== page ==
Albert Shanker first proposed the idea of charter schools in 1988 as laboratories from which the traditional public schools could learn. So when a charter school chain like the Knowledge is Power Program (KIPP) posts extraordinary gains on student test scores for large numbers of low-income students, it’s important to know why the schools succeed so lessons can be shared with other public schools.
Several theories for KIPP’s success seem plausible. One focuses on the pedagogical approach employed. KIPP explicitly teaches middle-class habits and norms, assigns lots of homework, and boasts a longer school day, week, and year. Another explanation considers the related issue of per pupil expenditures. (Those longer school days, weeks, and years are expensive). Another possibility stresses the importance of favorable peer environments. Students in KIPP schools may be surrounded by classmates who are, on the whole, more supportive of academic achievement than peers in traditional public schools with similar poverty rates. Of course, a combination of these factors (and others) could come into play as well.
On Tuesday, Education Next published a lengthy article by a group of four highly-respected researchers from Mathematica Policy Research Inc. seeking to examine the third hypothesis — that peer influences are an important explanation of KIPP’s success. According to the Media Alert, the study knocked down this theory. “Student Achievement Gains at KIPP Schools Cannot Be Explained by Peer Effects,” the alert suggested. It continued, “Mathematica study finds students are similar to those in other local schools and most patterns of attrition are no different.”
On closer examination, however, the study was far less definitive than advertised because it addressed, at most, one of the three ways in which peer influences might make a difference in KIPP’s success.
1. Self-selection. KIPP students might enjoy a more positive peer environment because students are surrounded by classmates whose families are attracted to the challenging academic program provided by KIPP schools. Imagine two families attending a KIPP open house. When the children hear about the rigorous regimen — the extra hours of school time and considerable homework assignments – and the parents hear about the requirement that they sign a contract to help their children with homework every day, particularly motivated families might be excited to sign up, while less motivated families could be scared away.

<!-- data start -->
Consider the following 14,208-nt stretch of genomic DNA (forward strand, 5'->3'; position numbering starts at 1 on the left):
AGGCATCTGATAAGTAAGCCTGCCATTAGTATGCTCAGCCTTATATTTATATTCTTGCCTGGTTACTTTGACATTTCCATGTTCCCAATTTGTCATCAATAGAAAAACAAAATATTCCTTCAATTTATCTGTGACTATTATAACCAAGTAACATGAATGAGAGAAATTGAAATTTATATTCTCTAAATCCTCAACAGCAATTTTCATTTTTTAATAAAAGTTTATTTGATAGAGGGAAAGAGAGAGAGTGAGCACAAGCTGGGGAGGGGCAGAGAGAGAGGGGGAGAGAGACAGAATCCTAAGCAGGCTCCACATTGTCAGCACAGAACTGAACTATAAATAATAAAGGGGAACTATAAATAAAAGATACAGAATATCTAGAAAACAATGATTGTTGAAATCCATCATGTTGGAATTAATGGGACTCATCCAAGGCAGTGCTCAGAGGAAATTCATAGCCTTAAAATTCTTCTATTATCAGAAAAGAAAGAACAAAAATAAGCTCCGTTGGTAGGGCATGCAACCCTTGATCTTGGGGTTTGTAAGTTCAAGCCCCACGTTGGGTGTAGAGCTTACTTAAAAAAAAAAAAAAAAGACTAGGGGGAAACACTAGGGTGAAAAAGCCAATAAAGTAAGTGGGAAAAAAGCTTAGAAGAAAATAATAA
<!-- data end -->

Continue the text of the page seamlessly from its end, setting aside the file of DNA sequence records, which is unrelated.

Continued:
2. Attrition. Likewise, KIPP students might leave at high rates and the weakest least-motivated students may be the most likely to leave. If so, remaining KIPP students would be surrounded over time by an even stronger set of peers than the initial cohort.
3. Replacement. Finally, where traditional public schools need to take in new students who happen to move into the neighborhood at any time, causing disruption to the norms and routines established by the teacher, KIPP students would enjoy a more positive peer environment if KIPP either limited its influx of new students or tended to take in mostly high achieving students.
What does the Mathematica study find?
On the first issue — self-selection — the study finds that KIPP students do not have higher levels of prior achievement, and are broadly similar to students in nearby public schools demographically. But the researchers lacked “direct measures of parent characteristics, prior motivation, or student behavior.” Therefore, the authors concede, “KIPP students might benefit from attending school with peers who are especially motivated to accept KIPP’s academic and behavioral demands. If this were true, the presence of motivated peers at KIPP could help bolster the effectiveness of the KIPP model…” Mathematica’s evidence is silent on this topic, which the authors concede is “a potentially important limitation.”
On the second issue – attrition – the study found high percentages of KIPP students leave (34%), but that this level is no higher than in neighboring schools. Likewise, they find the KIPP students who leave have “markedly lower” test scores, but that is also true of students who leave comparison middle schools. Apparently, mobile students are more likely to have low test scores.